Keywords: dairy products quality; grazing ruminants; pasture; volatile compounds; fatty acids; phenols dairy products quality; grazing ruminants; pasture; volatile compounds; fatty acids; phenols

1. Introduction

The Academy of Science for enhancing the health of adults recommends a food-based approach through a diet that includes regular consumption of fatty fish, nuts and seeds, lean meats and poultry, low-fat dairy products, vegetables, fruits, whole grains, and legumes [1]. These recommendations are made within the context of rapidly evolving science delineating the influence of dietary fat and specific fatty acids (FA) on human health, likewise saturated fatty acids (SFA). The principal dietary sources of SFA in most Western countries are full-fat dairy products and red meat, the former also being rich in trans FA (TFA) and low in polyunsaturated fatty acids (PUFA) of the n-3 series [2].
In particular, dairy products provide 25%–60% of the overall saturated fat consumption in Europe, which makes them, since decades ago, a target of dieticians’ criticism due to the negative effects of excessive consumption of saturated FA on human health [3]. Ruminant product fats are relatively more saturated than most plant oils and this is also a consequence of biohydrogenation of dietary polyunsaturated fatty acids (PUFA) by rumen bacteria (Figure 1).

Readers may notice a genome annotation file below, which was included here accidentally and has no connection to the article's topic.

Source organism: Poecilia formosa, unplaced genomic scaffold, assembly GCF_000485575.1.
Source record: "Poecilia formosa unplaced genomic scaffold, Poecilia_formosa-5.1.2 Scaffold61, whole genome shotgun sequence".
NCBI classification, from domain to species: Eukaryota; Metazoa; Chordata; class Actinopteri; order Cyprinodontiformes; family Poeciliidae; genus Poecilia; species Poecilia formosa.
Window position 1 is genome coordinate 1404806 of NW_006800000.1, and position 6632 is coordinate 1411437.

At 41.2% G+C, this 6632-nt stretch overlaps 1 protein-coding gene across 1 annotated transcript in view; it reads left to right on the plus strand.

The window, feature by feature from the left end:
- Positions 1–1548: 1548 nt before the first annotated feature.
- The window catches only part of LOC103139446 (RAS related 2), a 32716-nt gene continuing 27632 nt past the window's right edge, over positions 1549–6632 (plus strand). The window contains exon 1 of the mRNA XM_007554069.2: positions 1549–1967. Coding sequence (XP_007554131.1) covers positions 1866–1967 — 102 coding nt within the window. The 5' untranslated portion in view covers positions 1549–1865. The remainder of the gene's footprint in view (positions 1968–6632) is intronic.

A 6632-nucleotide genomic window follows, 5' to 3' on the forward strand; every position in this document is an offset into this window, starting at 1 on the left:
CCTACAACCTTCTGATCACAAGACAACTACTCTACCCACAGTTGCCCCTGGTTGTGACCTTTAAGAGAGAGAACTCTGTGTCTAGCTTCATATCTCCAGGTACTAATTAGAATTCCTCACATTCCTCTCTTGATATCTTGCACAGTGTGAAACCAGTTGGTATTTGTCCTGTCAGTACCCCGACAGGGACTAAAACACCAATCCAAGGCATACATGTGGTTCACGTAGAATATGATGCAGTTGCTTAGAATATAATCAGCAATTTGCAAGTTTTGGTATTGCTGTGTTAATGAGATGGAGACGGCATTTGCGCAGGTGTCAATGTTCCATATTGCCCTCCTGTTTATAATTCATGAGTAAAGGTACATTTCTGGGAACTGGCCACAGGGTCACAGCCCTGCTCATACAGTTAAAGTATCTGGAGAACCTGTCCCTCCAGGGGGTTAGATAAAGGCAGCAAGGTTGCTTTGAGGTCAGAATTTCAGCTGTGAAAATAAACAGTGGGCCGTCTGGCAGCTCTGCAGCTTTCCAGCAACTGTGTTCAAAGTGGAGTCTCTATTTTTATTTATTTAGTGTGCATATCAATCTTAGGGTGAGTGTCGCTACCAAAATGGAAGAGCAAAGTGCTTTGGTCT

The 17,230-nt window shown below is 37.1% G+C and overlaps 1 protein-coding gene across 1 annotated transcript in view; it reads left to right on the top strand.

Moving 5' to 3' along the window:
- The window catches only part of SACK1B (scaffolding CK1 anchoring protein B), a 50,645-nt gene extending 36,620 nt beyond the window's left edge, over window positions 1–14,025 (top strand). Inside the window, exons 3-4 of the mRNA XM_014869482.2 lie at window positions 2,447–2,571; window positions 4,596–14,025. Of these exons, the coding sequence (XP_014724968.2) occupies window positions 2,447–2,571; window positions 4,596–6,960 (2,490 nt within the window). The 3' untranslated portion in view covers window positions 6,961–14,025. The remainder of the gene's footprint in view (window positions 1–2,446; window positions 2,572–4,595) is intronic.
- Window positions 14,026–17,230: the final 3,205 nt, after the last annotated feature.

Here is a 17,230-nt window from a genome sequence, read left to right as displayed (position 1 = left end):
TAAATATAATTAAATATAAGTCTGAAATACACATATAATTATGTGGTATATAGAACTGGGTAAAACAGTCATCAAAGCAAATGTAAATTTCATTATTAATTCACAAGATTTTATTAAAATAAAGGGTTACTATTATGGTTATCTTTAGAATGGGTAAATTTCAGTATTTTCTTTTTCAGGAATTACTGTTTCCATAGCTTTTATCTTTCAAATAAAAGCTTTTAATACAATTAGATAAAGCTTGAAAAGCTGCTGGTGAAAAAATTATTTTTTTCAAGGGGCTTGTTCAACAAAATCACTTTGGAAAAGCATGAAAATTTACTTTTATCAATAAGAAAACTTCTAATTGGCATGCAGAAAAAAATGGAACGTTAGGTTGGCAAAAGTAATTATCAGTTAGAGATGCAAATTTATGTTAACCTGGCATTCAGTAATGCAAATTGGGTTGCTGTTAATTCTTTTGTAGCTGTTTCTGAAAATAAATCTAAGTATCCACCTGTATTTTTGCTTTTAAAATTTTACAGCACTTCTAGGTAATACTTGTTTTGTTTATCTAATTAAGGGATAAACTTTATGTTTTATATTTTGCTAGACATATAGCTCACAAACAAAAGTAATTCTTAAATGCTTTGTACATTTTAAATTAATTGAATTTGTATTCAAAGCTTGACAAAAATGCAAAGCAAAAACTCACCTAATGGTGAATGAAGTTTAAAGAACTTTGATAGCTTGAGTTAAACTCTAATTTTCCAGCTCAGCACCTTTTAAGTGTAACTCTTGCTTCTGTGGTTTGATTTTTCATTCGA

As a consequence of this imbalance, a great effort has been made by researchers to enhance ruminant products quality, in particular focusing on the influence of dietary forages on fatty acid composition of milk and dairy products [5,6,7,8,9]. Products from ruminants also contain other minor components which are deemed able to improve health and wellness of consumers, like vitamins A and E, phenols and other secondary compounds like volatile compounds with a special role for the hedonic aspect. Actually, several reviews reported that, in ruminants, grazing gives the best chance to achieve this target compared with stall feeding, since it combines better product quality with low feeding costs [9,10,11]. Moreover, pasture-based systems are usually perceived by consumers as more environmentally and animal-welfare friendly than housed systems. In addition, milk from ruminants grazing legumes and other forb-based pastures usually contain phenols. It is known that many of the claimed health benefits in human diets have been associated with the phenolic compounds (e.g., resveratrol in wine, [12]), hence, the occurrence of some phenolic compounds in dairy products could give more added value to products obtained from grazing ruminants [10]. Finally, other work has highlighted the positive effect of grazing on product technological and organoleptic attributes such as texture, oxidative stability and flavor. This paper is aimed at reviewing the above aspects and suggesting the best up-to-date bio-markers to trace grazing diets of ruminants up to their products, with particular reference to milk and dairy products.